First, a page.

Various Ethical Philosophers and their respective Major Ethical Philosophies

Timeline created by ChristinaMarmita
  • 1924 BCE

    JEAN-FRANÇOIS LYOTARD (1924–1998)

    JEAN-FRANÇOIS LYOTARD (1924–1998)
    “Scientific knowledge is a kind of discourse.” Jean-François Lyotard was a French philosopher whose best known work often to his chagrin was his 1979 The Postmodern Condition. From his early work on phenomenology through Discourse, Figure, Libidinal Economy, and The Postmodern Condition, Lyotard argued that events occur always in the face of what is not presentable to a phenomenology, discourse, language game, or phrase regimen.
  • 1770 BCE

    GEORG WILHELM FRIEDRICH HEGEL (1770–1831)

    GEORG WILHELM FRIEDRICH HEGEL (1770–1831)
    “Too fair to worship, too divine to love.” Hegel was a German philosopher and the most important figure in German idealism. Essentially, Hegel sees human societies evolving in the same way that an argument might evolve. Additionally, He believed that we do not perceive the world or anything in it directly and that all our minds have access to is ideas of the world—images, perceptions, concepts.
  • 1724 BCE

    IMMANUEL KANT (1724–1804)

    IMMANUEL KANT (1724–1804)
    “Science is organized knowledge. Wisdom is organized life.” Immanuel Kant was a German philosopher and one of the central Enlightenment thinkers. He argues that the human understanding is the source of the general laws of nature that structure all our experience; and that human reason gives itself the morallaw, which is our basis for belief in God, freedom, and immortality. Kant's comprehensive and systematic works have made him one of the most influential figures in modern Western philosophy.
  • 1588 BCE

    THOMAS HOBBES (1588–1679)

    THOMAS HOBBES (1588–1679)
    “Words are the money of fools.” Hobbes is best known for his political thought, and deservedly so. His main concern is the problem of social and political order: how human beings can live together in peace and avoid the danger and fear of civil conflict. From a positivist view, laws are valid not because they are created in natural law, but because they are enacted by legal authority and are accepted by society as such.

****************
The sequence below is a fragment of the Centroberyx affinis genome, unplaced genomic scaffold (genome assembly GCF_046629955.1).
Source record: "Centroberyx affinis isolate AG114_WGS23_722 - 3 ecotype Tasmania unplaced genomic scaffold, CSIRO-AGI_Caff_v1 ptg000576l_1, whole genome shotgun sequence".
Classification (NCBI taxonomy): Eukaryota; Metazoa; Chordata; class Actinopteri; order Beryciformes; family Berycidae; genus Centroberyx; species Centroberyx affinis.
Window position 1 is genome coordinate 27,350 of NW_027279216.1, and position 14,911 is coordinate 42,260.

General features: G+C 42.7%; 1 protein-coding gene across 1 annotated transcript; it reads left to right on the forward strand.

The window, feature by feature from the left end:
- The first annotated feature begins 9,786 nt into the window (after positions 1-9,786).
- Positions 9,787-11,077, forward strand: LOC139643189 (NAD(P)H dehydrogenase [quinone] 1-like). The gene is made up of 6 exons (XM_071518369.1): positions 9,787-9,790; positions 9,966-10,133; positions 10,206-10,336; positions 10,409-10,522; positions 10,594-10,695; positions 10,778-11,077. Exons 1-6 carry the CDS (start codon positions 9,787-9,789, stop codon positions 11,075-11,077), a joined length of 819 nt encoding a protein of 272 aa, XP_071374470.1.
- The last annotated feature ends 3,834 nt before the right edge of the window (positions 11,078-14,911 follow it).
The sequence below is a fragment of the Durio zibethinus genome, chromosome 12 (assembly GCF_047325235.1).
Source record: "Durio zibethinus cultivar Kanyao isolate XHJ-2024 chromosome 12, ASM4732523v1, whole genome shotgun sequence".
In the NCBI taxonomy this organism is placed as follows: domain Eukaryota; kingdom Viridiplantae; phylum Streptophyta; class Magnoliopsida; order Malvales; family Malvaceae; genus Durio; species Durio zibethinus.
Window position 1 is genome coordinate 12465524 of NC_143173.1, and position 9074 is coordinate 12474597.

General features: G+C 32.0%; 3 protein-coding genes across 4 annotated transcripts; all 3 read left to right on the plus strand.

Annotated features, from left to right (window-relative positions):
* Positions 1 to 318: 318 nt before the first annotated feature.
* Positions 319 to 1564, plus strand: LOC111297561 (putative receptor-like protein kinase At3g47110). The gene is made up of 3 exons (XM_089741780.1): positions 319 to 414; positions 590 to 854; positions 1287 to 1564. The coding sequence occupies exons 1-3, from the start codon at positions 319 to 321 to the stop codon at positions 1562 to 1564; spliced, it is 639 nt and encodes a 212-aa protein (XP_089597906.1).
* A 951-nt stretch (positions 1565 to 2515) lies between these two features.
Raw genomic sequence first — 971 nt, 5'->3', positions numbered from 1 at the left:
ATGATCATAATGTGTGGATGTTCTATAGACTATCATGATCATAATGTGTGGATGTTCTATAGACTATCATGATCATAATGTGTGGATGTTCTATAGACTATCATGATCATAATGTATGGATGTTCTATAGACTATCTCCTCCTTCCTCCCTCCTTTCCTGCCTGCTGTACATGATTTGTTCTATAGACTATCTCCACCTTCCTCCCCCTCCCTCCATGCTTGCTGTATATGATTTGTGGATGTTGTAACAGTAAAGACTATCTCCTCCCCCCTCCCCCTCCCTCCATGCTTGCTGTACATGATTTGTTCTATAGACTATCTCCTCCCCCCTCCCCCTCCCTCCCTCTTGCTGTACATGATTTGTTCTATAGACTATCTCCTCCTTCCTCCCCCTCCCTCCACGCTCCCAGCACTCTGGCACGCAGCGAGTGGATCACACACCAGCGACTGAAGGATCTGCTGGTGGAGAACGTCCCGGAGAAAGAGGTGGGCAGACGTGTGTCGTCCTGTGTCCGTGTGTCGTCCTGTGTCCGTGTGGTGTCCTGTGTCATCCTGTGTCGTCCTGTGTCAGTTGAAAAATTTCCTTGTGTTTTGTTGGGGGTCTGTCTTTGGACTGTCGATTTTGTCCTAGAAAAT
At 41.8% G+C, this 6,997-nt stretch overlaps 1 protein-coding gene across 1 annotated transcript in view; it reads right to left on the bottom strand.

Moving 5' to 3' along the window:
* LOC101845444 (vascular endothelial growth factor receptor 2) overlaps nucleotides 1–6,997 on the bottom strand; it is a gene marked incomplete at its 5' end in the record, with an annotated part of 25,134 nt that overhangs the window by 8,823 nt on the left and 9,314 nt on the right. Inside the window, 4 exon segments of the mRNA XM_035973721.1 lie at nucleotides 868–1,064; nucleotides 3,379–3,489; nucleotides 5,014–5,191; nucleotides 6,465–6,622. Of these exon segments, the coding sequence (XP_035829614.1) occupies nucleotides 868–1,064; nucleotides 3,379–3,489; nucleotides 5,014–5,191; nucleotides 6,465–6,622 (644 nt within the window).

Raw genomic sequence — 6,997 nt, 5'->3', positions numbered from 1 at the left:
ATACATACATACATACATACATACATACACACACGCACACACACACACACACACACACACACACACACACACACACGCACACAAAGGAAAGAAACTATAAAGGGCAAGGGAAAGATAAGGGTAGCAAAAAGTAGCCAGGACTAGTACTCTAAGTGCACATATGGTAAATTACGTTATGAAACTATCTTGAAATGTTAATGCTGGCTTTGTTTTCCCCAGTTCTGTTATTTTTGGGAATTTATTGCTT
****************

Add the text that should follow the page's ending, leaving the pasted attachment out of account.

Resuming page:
• 620 BCE

    THALES OF MILETUS (620 BC–546 BC)

    THALES OF MILETUS (620 BC–546 BC)
    “The past is certain, the future obscure.” Thales of Miletus was an influential pre-Socratic and Ancient Greek Philosopher. Historically, He was renowned as one of the legendary Seven Wise Men, or Sophoi, of antiquity. He is remembered primarily for his cosmology based on water as the essence of all matter, with Earth a flat disk floating on a vast sea. Thales’ hypotheses were new & bold, and in freeing phenomena from godly intervention, he paved the way towards scientific endeavor.
  • 469 BCE

    SOCRATES (469 BC–399 BC)

    SOCRATES (469 BC–399 BC)
    “An unexamined life is not worth living.” Socrates was a classical Greek (Athenian) philosopher held to be the founder of Western Philosophy. He's best known through Plato’s dialogues, which has a great contribution to the fields of ethics and education. He believed that virtue could be known, though he himself did not profess to know it and that people who act badly, therefore, do so only because of their ignorance or mistake to understand the real nature of virtue.
  • 428 BCE

    PLATO (428 BC–348 BC)

    PLATO (428 BC–348 BC)
    “Never discourage anyone who continually makes progress, no matter how slow.” Plato was a philosopher in classical Greece and founder of the Academy in Athens which considered the first university in the Western world. Plato's philosophy regarding virtue and human fulfillment concerns the way people trying to achieve happy living. For Plato, the wise person uses the mind to understand moral reality and then apply it to her daily life.
  • 384 BCE

    ARISTOTLE (384 BC–322 BC)

    ARISTOTLE (384 BC–322 BC)
    “The law is reason, free from passion.” Aristotle was considered as one of the most influential philosophers who made a big contribution to logic, mathematics, ethics, etc. Aristotle argued that virtues are good habits we acquire, which regulate our emotions. In his philosophy, he did not consider virtues to be simple knowledge as Plato did. He explained it as something that should be done by acting in accordance with nature and with moderation.